I haven’t done quite as much professional reading this summer as normal. Mainly that’s because of a certain toddler who had urgent games to play in time periods when I’d normally be able to do some. I’m not complaining, just recognising the difference.
On top of that, most of my reading this year has been re-reading things I’d skimmed or read during the year. I wanted to make sure that I’d really understood the messages and that I was going to be in a better position to embed what I’d been reading.
First up is a book I read in early 2012 that lots of people have been talking about but that I wanted to revisit. Mindset by Carol Dweck is a really interesting and engaging book. We have been talking a lot about Growth Mindsets vs Fixed Mindsets over the past year and it was helpful to revisit her work and be reminded of the fundamental thinking on the topic straight from the horse’s mouth. It’s reminded me again and again, as a parent and teacher, to make sure that I praise the process and the aspects that are under personal control rather than innate qualities. Still picking myself up on this!
Second, is a book I reviewed last summer here. 5 Practices for Orchestrating Productive Mathematics Discussions – I really love this book and like the structure for making the most of discussions. I like the way it encourages the building of the narrative and how the responsibility for this lies with the teacher. I was also challenged by a short section on how to make a permanent record of the lesson and loved the phrase ‘learning residue’. David Didau and others have been talking a lot about learning what you think about and effective Mathematics discussions definitely facilitate deep and meaningful thinking. Having students write down a key thought or sentence as a discussion ends would be a great plenary!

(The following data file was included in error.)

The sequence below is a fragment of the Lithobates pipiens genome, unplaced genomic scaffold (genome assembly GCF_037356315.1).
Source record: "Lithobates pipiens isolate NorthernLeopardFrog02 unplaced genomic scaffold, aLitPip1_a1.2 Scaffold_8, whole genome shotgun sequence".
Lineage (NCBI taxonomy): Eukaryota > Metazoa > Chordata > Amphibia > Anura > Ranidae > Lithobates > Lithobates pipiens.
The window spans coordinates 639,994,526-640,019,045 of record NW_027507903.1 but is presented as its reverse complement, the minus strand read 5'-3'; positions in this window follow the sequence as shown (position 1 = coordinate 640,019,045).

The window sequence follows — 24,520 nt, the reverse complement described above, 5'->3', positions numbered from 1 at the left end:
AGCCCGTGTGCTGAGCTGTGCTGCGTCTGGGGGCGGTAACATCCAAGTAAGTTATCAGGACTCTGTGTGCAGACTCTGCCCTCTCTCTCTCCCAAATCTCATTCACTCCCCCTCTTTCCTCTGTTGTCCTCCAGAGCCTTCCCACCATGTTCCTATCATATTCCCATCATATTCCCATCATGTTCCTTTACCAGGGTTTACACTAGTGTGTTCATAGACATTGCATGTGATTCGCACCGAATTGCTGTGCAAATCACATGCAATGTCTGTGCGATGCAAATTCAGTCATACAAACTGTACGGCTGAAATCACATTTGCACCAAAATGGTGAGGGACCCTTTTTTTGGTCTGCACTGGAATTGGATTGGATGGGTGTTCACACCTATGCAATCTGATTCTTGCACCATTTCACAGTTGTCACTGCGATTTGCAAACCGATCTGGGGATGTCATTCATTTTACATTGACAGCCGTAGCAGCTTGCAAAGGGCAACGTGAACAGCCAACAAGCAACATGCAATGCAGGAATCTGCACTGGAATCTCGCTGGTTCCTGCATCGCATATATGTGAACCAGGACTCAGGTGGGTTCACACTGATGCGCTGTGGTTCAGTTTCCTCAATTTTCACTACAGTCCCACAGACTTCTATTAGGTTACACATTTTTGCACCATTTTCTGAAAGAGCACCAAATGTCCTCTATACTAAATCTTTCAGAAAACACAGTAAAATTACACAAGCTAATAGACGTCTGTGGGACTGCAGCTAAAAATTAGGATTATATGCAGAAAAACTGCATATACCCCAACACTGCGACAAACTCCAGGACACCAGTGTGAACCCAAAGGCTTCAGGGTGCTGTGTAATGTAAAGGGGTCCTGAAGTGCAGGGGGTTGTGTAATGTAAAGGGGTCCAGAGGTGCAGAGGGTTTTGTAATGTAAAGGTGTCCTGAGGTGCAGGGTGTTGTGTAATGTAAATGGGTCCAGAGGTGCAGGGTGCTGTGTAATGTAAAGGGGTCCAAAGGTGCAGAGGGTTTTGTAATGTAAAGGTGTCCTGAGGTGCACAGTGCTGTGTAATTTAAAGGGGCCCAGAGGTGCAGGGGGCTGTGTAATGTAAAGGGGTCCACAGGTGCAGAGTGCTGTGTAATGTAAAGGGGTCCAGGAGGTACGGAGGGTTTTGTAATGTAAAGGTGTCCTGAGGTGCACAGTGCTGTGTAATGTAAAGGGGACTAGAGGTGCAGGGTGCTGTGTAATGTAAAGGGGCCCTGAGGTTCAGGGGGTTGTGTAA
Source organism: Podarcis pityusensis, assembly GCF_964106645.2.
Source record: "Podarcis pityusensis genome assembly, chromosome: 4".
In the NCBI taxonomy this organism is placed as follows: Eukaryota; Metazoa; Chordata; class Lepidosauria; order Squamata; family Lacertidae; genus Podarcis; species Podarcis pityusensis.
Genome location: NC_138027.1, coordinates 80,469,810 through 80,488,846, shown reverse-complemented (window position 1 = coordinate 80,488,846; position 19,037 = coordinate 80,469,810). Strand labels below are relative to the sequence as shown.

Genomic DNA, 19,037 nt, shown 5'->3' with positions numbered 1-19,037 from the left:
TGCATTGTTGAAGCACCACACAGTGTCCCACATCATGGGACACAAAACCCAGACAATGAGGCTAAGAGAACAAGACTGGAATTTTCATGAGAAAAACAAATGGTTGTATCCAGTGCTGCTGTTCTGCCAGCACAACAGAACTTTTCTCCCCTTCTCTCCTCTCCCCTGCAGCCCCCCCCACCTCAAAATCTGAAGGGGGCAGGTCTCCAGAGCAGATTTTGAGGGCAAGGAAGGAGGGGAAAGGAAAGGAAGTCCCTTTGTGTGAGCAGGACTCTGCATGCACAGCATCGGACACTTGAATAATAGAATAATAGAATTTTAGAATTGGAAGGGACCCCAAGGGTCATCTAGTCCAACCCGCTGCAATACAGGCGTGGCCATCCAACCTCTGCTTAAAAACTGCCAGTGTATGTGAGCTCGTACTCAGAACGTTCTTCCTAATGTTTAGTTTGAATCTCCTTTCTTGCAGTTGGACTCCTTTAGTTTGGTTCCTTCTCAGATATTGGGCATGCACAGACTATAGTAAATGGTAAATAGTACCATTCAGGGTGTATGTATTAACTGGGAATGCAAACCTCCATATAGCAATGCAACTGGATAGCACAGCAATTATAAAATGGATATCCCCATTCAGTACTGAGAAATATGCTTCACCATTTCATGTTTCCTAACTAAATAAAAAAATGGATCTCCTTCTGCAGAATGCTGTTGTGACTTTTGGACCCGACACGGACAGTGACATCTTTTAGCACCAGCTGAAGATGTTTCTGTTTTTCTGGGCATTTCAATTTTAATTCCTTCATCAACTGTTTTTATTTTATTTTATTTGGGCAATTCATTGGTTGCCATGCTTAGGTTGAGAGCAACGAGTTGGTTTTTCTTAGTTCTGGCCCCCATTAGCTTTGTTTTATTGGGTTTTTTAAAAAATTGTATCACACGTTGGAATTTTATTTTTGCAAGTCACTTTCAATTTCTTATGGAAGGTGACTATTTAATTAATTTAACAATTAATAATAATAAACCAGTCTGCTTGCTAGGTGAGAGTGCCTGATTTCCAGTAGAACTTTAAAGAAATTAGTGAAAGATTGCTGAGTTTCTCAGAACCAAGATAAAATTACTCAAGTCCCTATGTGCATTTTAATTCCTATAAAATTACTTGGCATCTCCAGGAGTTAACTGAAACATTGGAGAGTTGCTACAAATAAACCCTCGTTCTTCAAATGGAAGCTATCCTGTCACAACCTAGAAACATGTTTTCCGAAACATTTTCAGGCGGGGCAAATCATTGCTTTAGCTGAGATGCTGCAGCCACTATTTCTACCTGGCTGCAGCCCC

I know that this book is very American and some people don’t find it applies well in a British context but I really enjoy Teach Like a Champion by Doug Lemov. Harry Fletcher Wood got to visit some KIPP schools in action last year and I was fascinated to hear about what it looks like in action when viewed from a British perspective. When I reread this book, I was reminded of key things that I can improve on and really value recapping on those as we go in to the new school year.
The Together Teacher by Maia Heyck-Merlin is a book which I was surprised to enjoy reading last year and recapping on this summer. I’m a bit of a productivity geek but as a husband with (almost) two small boys, a busy classroom, lots of shared classes and whole school responsibilities, those skills become more and more important to nail down. I really like the structures to make sure you don’t forget things and to have systems set up that you can trust so you don’t panic that you have forgotten. I’m keeping these systems going and trying to find the best tools for those that don’t involve paper.
Lastly then, Key Ideas in Teaching Mathematics by Anne Watson, Keith Jones and Dave Pratt. If you haven’t picked up a copy of this book, I’d highly recommend it. For each of the key ideas that it covers it explores the progression from age 9 to 16, the relevant research and teaching approaches. I’ve found that the quality of my explanations on some of the topics covered has definitely picked up and my links between some of the different areas have been reinforced as I’ve read. There is a great website that has most of the content covered in the book here.
That’s about it. I’ve been in my classroom today trying to get it sorted – all of my display boards had been stripped over the summer and I was trying to get those back up again. Frustratingly, my staple gun ran out and I couldn’t find recharges that fit anywhere in the school. Ah well, I’ll keep going next week. For now, I’m going to enjoy the last few days of the summer holidays including a camping trip this weekend with 5 almost 2 year olds – what could go wrong with that?